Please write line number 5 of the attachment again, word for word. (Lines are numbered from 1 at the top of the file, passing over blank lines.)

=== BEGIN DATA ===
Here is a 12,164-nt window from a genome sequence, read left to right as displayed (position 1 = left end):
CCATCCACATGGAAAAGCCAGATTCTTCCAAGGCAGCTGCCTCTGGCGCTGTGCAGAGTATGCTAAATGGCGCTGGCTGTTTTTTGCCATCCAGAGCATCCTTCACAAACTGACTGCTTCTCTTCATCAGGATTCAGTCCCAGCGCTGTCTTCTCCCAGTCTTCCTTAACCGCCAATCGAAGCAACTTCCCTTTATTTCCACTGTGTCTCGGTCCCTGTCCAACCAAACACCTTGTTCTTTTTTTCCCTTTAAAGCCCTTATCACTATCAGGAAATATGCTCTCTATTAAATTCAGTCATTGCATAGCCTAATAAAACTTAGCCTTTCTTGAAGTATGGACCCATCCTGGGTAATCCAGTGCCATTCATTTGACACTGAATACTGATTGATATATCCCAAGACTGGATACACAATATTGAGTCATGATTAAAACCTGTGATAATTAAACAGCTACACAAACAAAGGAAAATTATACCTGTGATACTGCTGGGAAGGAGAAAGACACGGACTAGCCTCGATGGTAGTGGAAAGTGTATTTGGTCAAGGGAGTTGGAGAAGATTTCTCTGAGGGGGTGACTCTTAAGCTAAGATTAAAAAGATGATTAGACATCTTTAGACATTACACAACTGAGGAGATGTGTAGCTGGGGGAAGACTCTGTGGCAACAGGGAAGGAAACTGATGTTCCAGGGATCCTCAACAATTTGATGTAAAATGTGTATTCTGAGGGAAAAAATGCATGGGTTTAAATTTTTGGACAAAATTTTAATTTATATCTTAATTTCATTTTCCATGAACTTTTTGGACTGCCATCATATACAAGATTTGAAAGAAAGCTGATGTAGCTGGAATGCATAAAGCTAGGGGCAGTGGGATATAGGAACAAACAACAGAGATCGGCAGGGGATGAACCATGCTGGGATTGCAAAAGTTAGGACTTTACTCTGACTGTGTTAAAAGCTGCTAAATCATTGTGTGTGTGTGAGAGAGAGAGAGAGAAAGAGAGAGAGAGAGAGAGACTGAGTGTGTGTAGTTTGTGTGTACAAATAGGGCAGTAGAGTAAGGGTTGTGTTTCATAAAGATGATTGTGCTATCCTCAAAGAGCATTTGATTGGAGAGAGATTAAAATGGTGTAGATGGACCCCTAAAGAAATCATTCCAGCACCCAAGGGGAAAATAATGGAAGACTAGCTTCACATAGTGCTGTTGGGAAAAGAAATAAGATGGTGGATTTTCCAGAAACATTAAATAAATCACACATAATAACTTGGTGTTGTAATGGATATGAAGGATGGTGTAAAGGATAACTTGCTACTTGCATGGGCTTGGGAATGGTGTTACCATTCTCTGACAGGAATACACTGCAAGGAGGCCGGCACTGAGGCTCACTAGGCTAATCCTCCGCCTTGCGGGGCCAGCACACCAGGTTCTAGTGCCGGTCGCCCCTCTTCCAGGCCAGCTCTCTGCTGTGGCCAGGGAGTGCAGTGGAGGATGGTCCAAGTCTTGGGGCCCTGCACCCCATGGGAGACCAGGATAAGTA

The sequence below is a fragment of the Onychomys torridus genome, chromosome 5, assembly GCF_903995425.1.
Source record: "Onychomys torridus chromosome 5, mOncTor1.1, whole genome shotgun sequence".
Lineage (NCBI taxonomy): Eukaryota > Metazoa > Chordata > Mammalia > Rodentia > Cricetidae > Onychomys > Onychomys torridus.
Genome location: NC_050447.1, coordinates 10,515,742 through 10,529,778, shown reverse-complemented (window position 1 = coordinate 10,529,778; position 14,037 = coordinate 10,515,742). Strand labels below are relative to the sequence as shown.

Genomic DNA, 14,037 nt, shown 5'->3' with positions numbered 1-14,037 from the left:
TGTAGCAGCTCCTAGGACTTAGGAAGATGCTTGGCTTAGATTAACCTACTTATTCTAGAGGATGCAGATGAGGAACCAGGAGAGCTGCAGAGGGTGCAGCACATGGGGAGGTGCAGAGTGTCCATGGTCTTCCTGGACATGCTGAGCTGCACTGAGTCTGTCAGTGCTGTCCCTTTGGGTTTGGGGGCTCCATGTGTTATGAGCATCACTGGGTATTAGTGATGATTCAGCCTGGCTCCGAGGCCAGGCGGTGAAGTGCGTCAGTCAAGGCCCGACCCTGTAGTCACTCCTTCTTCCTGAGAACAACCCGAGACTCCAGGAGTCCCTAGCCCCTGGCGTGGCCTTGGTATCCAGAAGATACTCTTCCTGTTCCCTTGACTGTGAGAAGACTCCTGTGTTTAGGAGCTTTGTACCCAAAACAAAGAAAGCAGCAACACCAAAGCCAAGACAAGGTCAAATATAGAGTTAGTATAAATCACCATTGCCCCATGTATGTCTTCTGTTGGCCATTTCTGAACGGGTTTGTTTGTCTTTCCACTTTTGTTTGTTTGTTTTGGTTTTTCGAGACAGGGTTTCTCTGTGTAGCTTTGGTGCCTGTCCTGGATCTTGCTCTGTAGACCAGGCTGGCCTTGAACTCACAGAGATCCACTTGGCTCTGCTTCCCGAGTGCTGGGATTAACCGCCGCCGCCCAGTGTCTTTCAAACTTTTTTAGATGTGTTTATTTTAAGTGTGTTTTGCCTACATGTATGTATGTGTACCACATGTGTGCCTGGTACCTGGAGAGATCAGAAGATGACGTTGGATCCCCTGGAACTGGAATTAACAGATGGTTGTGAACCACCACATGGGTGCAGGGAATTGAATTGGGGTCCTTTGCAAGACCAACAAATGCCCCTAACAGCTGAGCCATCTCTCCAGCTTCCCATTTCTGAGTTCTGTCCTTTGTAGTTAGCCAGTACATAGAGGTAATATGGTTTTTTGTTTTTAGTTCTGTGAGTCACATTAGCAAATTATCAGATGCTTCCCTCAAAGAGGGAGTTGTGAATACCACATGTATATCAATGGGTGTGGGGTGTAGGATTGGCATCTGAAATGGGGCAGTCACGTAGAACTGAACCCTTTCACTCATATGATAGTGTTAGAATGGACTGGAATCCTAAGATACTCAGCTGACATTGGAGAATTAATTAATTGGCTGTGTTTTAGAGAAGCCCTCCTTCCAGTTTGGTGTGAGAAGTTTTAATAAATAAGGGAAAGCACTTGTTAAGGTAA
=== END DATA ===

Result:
Lineage (NCBI taxonomy): Eukaryota > Metazoa > Chordata > Mammalia > Rodentia > Cricetidae > Onychomys > Onychomys torridus.